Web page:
Nothing gets me frustrated faster than forms at websites. So few of them are clear. Field labels are vague, the number of required fields/level of detail you need to provide can be crazy, and you are never quite sure if your input went anywhere.
So, I thought I would share these best practices from the folks at Nielsen Norman Group. More than their opinion as usability experts, these guidelines are backed up with research.
Short forms are best.
Eliminate unnecessary fields. That sounds so obvious, but every time I ask a client about the fields in the form I learn that half or more are not used for any purpose.
Remove fields which collect information that can be (a) derived in some other way, (b) collected more conveniently at a later date, or (c) simply omitted. Fewer fields to complete increases the changes that a user will complete and submit the form.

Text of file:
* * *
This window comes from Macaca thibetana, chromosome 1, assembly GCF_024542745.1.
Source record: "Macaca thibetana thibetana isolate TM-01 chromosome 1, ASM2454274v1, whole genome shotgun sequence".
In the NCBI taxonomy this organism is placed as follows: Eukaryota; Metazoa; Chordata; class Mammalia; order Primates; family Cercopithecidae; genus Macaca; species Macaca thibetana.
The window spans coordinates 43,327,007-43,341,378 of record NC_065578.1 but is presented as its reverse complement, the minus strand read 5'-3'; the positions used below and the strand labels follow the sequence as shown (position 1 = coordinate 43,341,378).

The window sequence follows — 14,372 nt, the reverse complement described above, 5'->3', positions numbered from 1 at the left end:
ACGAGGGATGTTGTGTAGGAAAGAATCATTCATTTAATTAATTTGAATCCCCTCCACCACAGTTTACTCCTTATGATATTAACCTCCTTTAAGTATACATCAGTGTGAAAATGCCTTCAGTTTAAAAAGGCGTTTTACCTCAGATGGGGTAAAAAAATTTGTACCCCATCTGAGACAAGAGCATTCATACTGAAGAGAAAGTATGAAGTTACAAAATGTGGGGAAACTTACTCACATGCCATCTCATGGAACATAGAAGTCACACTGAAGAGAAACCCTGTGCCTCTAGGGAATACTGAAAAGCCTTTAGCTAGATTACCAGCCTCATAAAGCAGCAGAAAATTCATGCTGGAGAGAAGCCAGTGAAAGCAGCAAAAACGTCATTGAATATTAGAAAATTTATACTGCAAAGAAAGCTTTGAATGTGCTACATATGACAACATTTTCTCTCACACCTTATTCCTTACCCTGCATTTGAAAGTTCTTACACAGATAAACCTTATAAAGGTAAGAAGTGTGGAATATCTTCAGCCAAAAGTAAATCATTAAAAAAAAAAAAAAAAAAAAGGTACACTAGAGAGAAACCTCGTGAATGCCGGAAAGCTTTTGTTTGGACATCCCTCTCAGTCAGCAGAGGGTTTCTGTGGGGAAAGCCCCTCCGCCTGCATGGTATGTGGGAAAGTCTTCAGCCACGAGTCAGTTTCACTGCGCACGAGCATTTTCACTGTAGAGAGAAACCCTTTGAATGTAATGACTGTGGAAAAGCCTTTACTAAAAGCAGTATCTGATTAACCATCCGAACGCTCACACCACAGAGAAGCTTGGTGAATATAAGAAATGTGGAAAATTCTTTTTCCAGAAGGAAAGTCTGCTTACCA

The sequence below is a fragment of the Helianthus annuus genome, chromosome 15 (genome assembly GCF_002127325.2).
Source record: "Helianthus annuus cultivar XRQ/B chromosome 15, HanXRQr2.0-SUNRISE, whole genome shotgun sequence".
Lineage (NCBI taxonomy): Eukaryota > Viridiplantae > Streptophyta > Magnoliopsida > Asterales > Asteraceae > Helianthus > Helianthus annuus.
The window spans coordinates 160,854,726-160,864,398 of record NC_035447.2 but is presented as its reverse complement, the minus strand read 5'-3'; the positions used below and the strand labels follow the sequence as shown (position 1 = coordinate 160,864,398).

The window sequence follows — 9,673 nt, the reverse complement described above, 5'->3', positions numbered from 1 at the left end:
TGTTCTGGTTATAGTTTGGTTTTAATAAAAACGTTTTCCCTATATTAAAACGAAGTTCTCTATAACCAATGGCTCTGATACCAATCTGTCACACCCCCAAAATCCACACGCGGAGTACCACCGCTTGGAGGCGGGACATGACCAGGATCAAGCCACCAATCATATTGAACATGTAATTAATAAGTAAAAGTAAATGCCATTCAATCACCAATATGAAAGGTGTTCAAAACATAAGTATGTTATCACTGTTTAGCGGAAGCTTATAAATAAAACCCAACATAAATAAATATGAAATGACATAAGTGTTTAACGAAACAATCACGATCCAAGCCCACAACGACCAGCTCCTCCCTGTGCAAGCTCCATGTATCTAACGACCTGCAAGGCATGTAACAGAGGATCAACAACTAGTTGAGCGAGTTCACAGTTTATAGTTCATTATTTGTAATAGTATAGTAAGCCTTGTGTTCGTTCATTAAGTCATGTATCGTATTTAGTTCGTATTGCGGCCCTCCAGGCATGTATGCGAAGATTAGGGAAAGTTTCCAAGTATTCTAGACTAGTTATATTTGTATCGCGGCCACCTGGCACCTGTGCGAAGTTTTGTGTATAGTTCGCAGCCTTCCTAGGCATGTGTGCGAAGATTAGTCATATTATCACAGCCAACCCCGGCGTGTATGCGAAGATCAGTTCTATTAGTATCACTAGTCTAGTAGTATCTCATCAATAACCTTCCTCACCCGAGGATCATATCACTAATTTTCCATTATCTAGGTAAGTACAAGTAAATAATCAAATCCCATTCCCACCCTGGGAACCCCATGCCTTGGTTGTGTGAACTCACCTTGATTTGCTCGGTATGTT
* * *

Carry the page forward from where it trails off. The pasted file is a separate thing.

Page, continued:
Visually group labels and fields.
Labels should be immediately above the field for mobile and shorter desktop forms or next to the field for extremely long desktop forms. If your form asks about two different topics, visually section it into two separate groups of fields.
Use a single column layout.
Multiple columns interrupt the vertical momentum of moving down the form and increase the risk that fields will be missed. Stick to a single column with a separate row for each field. Logically related fields such as City, State, and Zip Code can be presented on the same row.
Present fields in the expected order.
City comes before state. Expiration dates come after credit card numbers. There are conventions to providing information. Help your users by sticking to them.
Avoid placeholder text.
Use labels rather than placeholder text in fields.
Match fields to the type and size of the input.
Text fields should be about the same size as the expected input since it’s extremely error prone when users can’t see their full entry. If a field requires a specific format or type of input, provide exact instructions.
Call it “submit.”
Don’t use a clear button. Label your submit button “submit.” The risk of accidental deletion outweighs the unlikely need to ‘start over’ on a web form.
Make errors clear.
Errors should be clear: outline the field AND use red text AND use a heavier font, to ensure users can tell that they need to fix something.